In early 2023, ZERO TO THREE interviewed eight states to understand how they are leveraging American Rescue Plan Act funding to meet the needs of infants, toddlers and families.
This article describes Arizona’s efforts.
Understanding Needs and Identifying Priorities
When American Rescue Plan Act (ARPA) funding became available, Arizona built upon existing information about needs and gaps in the child care system from a recent Bipartisan Policy Center gap analysis and a cost of quality study conducted by First Things First. To understand the emergent needs of families and providers in the context of the pandemic, the state engaged stakeholders via a series of outreach sessions, surveys and workgroups held with partners such as the Arizona Early Childhood Alliance.
These combined sources of information led to the identification of four priorities for ARPA child care resources:
- Expand access to care.
- Invest in quality.
- Stabilize the child care network.
- Accelerate educational support and early childhood literacy.
In addition to priority areas, the state identified four priority populations to ensure resources are targeted to the areas of highest need:
- Providers serving infants and toddlers.
- Dual language learners.
- Rural and tribal communities.
- Families involved in the child welfare system.
Targeting Resources to Infants and Toddlers
- Providers serving infants and toddlers have been prioritized for access to a range of resources, including enrollment in Quality First — Arizona’s Quality Rating and Improvement System (QRIS) — which has had a wait list for the past decade. Participation in Quality First grants provides access to quality incentives, coaching, increased subsidy reimbursement rates for those rated 3 or above and the ability to access Quality First Scholarships.
- Quality First Scholarships provide child care reimbursement for families making too much to qualify for child care subsidy but below 300% of the federal poverty line. ARPA funds are being used to both increase the reimbursement rate for the program and to expand the number of scholarships available.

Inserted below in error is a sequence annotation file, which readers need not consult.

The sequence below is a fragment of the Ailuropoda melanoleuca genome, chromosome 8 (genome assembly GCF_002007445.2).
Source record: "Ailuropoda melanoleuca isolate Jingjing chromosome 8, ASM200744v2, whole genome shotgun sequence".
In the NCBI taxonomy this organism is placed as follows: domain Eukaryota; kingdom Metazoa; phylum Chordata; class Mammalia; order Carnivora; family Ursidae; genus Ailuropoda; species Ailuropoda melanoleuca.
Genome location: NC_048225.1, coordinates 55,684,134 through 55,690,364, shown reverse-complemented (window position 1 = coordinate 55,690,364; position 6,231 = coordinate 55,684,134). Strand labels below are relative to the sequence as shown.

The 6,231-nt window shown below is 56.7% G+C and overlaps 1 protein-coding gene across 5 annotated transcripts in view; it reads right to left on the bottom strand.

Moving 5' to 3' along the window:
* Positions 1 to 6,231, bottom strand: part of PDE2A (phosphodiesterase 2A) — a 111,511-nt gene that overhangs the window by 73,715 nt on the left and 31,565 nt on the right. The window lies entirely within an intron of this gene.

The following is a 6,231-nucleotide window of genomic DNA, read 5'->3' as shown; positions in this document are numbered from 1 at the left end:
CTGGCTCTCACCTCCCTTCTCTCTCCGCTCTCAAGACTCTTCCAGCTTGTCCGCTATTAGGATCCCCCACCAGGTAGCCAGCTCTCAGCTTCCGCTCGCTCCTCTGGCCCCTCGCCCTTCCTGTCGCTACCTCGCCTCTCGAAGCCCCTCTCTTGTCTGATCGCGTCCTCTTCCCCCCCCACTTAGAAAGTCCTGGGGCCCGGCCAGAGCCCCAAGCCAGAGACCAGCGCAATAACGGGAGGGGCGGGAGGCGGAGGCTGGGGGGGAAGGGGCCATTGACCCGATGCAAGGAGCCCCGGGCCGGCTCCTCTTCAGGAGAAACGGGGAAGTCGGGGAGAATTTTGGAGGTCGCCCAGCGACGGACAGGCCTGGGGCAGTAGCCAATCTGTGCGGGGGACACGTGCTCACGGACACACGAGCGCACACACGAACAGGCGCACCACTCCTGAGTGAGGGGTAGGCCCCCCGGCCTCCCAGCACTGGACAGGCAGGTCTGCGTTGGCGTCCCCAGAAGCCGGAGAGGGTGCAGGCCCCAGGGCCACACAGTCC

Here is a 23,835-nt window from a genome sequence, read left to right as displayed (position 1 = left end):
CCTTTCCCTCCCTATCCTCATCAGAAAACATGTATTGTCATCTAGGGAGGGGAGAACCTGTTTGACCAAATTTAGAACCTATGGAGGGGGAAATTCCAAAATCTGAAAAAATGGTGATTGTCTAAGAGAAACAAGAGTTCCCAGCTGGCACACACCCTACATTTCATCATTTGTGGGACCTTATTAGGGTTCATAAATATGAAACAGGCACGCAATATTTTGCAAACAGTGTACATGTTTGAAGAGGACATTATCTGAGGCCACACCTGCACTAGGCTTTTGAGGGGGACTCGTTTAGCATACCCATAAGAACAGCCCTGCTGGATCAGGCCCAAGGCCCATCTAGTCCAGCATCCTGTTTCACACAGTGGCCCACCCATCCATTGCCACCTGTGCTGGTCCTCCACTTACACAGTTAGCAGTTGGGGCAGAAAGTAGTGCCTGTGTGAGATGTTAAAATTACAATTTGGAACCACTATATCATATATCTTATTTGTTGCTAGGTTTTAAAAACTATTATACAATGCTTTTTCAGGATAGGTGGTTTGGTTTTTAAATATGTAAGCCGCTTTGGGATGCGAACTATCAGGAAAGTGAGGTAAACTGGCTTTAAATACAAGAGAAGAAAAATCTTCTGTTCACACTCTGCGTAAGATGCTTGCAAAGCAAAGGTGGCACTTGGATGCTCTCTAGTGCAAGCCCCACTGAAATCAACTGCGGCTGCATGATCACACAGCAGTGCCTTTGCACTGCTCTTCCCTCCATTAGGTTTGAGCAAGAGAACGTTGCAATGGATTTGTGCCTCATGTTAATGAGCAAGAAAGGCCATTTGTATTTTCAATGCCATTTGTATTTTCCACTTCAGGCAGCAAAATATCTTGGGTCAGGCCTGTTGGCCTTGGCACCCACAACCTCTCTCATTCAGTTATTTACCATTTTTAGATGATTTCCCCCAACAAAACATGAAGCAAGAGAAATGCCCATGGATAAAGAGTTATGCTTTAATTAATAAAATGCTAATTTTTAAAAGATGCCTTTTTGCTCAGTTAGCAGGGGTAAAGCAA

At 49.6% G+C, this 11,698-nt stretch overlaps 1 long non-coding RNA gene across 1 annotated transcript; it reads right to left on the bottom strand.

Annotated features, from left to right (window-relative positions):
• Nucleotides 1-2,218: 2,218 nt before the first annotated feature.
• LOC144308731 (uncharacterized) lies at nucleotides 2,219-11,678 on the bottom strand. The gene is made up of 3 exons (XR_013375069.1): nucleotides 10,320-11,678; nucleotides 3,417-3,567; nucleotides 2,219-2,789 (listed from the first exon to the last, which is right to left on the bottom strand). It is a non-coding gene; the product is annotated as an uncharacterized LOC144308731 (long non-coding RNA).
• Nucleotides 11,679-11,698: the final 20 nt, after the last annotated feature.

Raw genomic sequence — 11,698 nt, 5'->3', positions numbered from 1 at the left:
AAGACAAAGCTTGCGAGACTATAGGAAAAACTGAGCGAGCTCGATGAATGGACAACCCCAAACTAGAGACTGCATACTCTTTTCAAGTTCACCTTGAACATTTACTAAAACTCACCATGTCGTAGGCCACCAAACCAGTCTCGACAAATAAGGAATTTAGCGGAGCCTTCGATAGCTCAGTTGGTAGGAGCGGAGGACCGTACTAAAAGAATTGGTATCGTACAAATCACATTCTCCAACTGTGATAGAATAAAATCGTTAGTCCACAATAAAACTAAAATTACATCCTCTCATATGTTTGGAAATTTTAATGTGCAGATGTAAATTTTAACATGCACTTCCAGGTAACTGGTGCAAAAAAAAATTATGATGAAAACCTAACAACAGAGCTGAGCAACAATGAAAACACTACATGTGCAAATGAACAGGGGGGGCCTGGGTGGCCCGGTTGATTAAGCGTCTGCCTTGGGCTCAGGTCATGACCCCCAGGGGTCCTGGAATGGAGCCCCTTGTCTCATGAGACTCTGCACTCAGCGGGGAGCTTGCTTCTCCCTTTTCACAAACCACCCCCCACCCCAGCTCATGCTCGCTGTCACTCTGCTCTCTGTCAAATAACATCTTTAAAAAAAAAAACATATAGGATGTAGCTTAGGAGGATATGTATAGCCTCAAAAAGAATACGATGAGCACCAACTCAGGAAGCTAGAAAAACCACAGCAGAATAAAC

- Providers serving infants and toddlers have also been prioritized for infrastructure grants.
- Infant-toddler educators will be prioritized for participation in a new apprenticeship program under development, with the professional development available through the program to include infant-toddler-specific content.
- Child care stabilization funds were made available to family, friend and neighbor (FFN) caregivers, partly out of recognition that these providers disproportionately serve infants and toddlers.
- Arizona is also leveraging ARPA to expand access to infant and early childhood mental health (IECMH) consultation for child care providers statewide, where previously it was only available in 13 communities across the state.
As is the case across states, Arizona is navigating a variety of challenges related to implementation of ARPA-funded activities. Notably, the decimation of the early childhood workforce that took place during the pandemic has created challenges in terms of providers having the capacity to engage with available supports. Also of significant concern is the question of sustainability and the future stability of the child care system if new resources are not allocated when ARPA ends. At the same time, there is optimism that the strengthened partnerships between agencies and the increased focus on infants and toddlers that has emerged through this work will continue to benefit babies and families in the state going forward.
You can learn more about Arizona ARPA activities by visiting the Arizona Department of Economic Security website.
Additional ARPA Resources
Interested in learning more about how states are using ARPA to support babies? Visit our landing page to read the summary brief, “States Are Leveraging ARPA to Move the Needle for Infants and Toddlers,” and the full series of state articles (featuring Alaska, Arizona, Colorado, Georgia, Minnesota, Tennessee, Washington and Wisconsin).